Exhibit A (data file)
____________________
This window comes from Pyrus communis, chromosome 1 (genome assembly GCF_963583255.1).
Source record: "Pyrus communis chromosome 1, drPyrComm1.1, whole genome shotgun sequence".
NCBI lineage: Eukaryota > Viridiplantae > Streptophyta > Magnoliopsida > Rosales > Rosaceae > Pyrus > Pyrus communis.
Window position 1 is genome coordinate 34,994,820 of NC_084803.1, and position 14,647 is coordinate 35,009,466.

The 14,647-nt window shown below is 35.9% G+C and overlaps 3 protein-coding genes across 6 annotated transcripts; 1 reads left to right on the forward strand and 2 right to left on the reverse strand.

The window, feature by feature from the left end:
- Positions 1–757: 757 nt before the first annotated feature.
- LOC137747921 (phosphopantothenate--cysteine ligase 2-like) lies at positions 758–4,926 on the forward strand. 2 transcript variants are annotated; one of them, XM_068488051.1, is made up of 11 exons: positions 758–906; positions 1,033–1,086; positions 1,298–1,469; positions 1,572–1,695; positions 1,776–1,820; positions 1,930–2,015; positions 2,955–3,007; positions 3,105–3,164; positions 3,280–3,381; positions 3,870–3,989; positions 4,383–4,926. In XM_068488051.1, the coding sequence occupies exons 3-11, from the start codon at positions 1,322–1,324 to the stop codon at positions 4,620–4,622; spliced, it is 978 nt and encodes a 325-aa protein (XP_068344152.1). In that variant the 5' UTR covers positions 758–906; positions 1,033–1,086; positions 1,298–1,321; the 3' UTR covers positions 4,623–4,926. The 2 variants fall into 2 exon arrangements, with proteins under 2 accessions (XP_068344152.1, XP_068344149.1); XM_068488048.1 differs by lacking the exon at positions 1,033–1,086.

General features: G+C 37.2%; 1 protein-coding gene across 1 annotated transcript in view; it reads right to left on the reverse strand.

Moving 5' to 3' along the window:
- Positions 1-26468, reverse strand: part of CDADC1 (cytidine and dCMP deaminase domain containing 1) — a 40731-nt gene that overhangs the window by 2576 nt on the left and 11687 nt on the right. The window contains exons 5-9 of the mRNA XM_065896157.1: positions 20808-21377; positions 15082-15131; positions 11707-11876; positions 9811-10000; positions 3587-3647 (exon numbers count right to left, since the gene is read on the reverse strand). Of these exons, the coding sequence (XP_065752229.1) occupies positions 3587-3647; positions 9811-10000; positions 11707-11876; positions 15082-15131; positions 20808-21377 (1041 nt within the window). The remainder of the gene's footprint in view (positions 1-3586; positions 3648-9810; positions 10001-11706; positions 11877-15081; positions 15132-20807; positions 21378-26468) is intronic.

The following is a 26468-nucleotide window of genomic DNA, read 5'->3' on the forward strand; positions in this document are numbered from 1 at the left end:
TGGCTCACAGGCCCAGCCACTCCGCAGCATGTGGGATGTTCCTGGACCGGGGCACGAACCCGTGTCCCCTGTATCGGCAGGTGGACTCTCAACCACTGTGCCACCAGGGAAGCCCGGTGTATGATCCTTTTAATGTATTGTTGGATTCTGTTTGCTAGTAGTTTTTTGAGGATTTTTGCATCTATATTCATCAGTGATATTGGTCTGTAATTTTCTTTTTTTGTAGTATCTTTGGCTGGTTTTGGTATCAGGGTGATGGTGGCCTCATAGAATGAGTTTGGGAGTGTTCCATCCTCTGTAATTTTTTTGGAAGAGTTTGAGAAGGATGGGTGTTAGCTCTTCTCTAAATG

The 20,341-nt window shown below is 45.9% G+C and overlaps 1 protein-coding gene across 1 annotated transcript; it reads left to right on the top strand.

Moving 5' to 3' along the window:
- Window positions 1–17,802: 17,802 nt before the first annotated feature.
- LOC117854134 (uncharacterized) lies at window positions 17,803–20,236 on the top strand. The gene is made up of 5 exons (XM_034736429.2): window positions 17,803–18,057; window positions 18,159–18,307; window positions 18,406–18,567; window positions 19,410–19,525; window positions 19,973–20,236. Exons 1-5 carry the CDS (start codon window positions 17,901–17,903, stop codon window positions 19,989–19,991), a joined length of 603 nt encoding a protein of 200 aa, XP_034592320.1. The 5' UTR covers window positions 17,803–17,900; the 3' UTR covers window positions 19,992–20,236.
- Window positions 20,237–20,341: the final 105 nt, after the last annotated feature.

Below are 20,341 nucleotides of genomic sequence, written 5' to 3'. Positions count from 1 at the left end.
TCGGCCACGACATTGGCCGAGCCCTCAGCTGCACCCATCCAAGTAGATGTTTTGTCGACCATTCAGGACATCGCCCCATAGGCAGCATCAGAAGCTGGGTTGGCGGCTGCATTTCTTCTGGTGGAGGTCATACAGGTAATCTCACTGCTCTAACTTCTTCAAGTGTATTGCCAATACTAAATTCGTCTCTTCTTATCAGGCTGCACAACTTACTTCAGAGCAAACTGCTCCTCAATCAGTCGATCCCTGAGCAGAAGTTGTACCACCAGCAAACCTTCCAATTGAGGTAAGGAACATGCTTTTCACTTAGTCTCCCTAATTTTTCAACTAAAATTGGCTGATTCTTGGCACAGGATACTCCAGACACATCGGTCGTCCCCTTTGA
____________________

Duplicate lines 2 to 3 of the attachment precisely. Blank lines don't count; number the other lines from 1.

Source record: "Pyrus communis chromosome 1, drPyrComm1.1, whole genome shotgun sequence".
NCBI lineage: Eukaryota > Viridiplantae > Streptophyta > Magnoliopsida > Rosales > Rosaceae > Pyrus > Pyrus communis.